Niccolao Manucci, the Venetian traveller who was in the service of Dara decided to join his master at Lahore. The traveller who had to pass through this region gives a vivid account of the anarchical conditions — the highway robberies, plunders and murders which prevailed there. Within twenty-four hours Aurangzeb despatched Bahadur Khan with several troops of cavalry to occupy the road to and from Agra on the west. This time the villagers also joined the robbers in plundering travellers on the highways, and slaying them. In these circumstances the travellers had to keep their arms ready. No one dared to travel on the road after sunset. There was some security in the Sarais where the travellers took shelter at night. Every day the travellers halted at noon to feed and rest the animals, and about T in the afternoon they resumed their march so as to reach another Sarai before sunset positively. In course of his journey, Manucci encountered an incident which happened somewhere near Panipat, at a distance of four days journey from Delhi. His cart driver suddenly disappeared, and the convoy left him and set out for the next station. The villagers finding him alone surrounded him and wanted to rob him but could not for he had nothing. The cart driver ultimately turned up and after receiving scolding and beating from Manucci agreed to resume the journey. When they entered a forest in the midway they had the horrible sight of the advance party which was plundered and butchered while passing through that way. Although Manucci wanted to help the wounded the driver did not permit. While on his onward march Manucci met several villagers who, in great surprise inquired how he saved his life. Manucci replied that ‘God knows how to deliver poor men from the hands of scoundrels’. The account further tells us that the party was striken with fear of thieves until they reached the river Biyas where Daud Khan, an officer of Dara met them.


This description shows the chaotic conditions which prevailed in this part of the country during the closing years of Shahjahan’s rein as also the complete failure of the administrative machinery in protecting the lives and property of the people.


It was again through this region that Dara, after his capture by Jiwan Khan, was brought back to Delhi. Manucci also followed the same route on his return march to Delhi. It was at Sirhind that he saw the dead bodies of Jiwan Khan and his men. Aurangzeb had given orders to the governor of the fortress of Sirhind to get them stoned by the people and ‘thus be both rewarded and slain (for his ingratitude to Dara).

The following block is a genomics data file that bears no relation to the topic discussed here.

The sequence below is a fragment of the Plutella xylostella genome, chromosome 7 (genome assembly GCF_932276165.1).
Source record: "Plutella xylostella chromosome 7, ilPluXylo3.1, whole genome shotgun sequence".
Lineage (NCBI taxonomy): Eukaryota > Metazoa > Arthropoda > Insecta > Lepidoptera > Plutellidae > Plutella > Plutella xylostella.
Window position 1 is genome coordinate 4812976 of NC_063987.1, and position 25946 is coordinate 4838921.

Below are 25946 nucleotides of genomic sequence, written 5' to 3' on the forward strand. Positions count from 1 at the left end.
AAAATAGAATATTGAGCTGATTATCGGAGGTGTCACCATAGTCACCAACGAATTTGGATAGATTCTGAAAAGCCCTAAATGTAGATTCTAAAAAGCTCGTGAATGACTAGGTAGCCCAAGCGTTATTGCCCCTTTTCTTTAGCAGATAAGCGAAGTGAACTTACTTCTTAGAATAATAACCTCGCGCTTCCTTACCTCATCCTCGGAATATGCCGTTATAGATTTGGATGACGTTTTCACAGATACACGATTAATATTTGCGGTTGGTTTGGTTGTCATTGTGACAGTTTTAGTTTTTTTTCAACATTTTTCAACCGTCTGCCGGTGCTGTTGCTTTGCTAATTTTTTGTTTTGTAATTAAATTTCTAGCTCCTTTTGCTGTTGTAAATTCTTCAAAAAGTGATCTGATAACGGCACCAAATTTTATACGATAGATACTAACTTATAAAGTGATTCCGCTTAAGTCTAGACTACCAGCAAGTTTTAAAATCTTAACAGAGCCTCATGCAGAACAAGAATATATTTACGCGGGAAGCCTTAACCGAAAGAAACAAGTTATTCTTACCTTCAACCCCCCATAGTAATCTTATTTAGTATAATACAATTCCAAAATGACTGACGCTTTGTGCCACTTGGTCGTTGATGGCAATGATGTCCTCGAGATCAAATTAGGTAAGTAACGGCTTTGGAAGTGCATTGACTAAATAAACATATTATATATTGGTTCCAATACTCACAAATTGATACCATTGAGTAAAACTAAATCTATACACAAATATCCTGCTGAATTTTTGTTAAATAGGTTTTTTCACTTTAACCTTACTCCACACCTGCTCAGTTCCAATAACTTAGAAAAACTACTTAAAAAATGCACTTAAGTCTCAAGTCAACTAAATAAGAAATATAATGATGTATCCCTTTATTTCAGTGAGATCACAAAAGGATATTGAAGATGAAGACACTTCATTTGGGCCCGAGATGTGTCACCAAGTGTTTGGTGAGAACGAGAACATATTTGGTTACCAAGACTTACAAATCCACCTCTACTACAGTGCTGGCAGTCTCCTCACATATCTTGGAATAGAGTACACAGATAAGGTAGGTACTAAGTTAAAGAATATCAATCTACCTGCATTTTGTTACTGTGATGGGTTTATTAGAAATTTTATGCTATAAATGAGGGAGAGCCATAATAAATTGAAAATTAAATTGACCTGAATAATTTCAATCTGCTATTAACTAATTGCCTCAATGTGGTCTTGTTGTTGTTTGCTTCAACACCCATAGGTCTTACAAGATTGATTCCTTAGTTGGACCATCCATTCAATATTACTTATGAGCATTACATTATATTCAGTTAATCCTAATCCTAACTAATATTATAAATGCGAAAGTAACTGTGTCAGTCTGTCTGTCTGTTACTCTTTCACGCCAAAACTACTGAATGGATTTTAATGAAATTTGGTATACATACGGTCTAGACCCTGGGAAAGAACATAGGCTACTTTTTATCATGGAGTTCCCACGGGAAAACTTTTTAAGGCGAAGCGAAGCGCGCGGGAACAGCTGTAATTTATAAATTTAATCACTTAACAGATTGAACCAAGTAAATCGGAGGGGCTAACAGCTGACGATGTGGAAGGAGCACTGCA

Aurangzeb, unlike his predecessors did nothing for this region. His hostility was due to the Mewati and Satnami uprisings and also because the region was strongly attached to Dara. Aurangzeb, therefore, could not but follow only a policy of repression towards the region.


Savaliya Mev, the resident of village Sanhole (on the Sohana-Tawadu road) was the first to rise against Aurangzeb. He had recruited a small force of Mevs but sufficient enough to harass the imperial forces on March. Similarly Hathi Singh Badgujar, a resident of village Dahana (modern Badshahpur), employed a band of Rajputs to carry on raid in the neighbouring area. Aurangzeb decided to deal with this problem diplomatically. He befriended Rao Nand Ram, an influential Ahir leader of village Bolani near Rewari, who helped him in capturing Hath! Singh forcing him to surrender to the emperor. In token of his services the emperor granted Rao Nand Ram the jagir of Rewari along with its surrounding area. This was the beginning of the Rao estate of Rewari.


The emperor later on released Hathi Singh so that he could deal with Savaliya Mev. The policy was successful. Hathi Singh murdered Savaliya for which he received the jagir Ghaseda — comprising of eleven villages. The murder of Savaliya became a signal for widespread uprisings of the Mevs who followed guerilla warfare for some- time but had to bow down ultimately to the all mighty imperial forces. Mewat was freely looted and thousands of its men were brutely murdered, a tragedy which became the subject of a popular folk song


Dilli sahar suhdvano kanchan barase nir

Sabakd kantha todake le gayo Alamgir